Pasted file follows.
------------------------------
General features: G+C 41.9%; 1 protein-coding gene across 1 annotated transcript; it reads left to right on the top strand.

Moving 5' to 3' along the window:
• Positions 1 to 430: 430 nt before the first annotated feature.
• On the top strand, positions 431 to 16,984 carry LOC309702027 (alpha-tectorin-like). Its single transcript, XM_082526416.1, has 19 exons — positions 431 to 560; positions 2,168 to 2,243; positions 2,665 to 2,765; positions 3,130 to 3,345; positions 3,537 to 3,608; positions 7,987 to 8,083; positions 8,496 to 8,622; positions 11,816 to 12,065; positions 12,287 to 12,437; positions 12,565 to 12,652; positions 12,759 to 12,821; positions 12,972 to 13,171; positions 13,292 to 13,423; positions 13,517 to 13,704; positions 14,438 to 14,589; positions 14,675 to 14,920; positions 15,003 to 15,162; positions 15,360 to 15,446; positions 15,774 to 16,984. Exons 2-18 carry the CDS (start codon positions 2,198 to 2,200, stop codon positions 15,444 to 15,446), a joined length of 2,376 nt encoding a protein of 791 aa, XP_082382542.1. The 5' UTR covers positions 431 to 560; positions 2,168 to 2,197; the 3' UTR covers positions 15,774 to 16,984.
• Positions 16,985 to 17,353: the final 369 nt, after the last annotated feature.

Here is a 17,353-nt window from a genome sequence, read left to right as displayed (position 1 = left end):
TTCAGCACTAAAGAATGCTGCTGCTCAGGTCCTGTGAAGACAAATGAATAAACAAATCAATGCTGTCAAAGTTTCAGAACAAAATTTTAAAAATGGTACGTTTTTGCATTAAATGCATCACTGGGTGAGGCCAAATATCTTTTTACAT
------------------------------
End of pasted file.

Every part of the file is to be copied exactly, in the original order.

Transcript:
General features: G+C 41.9%; 1 protein-coding gene across 1 annotated transcript; it reads left to right on the top strand.

Moving 5' to 3' along the window:
• Positions 1 to 430: 430 nt before the first annotated feature.
• On the top strand, positions 431 to 16,984 carry LOC309702027 (alpha-tectorin-like). Its single transcript, XM_082526416.1, has 19 exons — positions 431 to 560; positions 2,168 to 2,243; positions 2,665 to 2,765; positions 3,130 to 3,345; positions 3,537 to 3,608; positions 7,987 to 8,083; positions 8,496 to 8,622; positions 11,816 to 12,065; positions 12,287 to 12,437; positions 12,565 to 12,652; positions 12,759 to 12,821; positions 12,972 to 13,171; positions 13,292 to 13,423; positions 13,517 to 13,704; positions 14,438 to 14,589; positions 14,675 to 14,920; positions 15,003 to 15,162; positions 15,360 to 15,446; positions 15,774 to 16,984. Exons 2-18 carry the CDS (start codon positions 2,198 to 2,200, stop codon positions 15,444 to 15,446), a joined length of 2,376 nt encoding a protein of 791 aa, XP_082382542.1. The 5' UTR covers positions 431 to 560; positions 2,168 to 2,197; the 3' UTR covers positions 15,774 to 16,984.
• Positions 16,985 to 17,353: the final 369 nt, after the last annotated feature.

Here is a 17,353-nt window from a genome sequence, read left to right as displayed (position 1 = left end):
TTCAGCACTAAAGAATGCTGCTGCTCAGGTCCTGTGAAGACAAATGAATAAACAAATCAATGCTGTCAAAGTTTCAGAACAAAATTTTAAAAATGGTACGTTTTTGCATTAAATGCATCACTGGGTGAGGCCAAATATCTTTTTACAT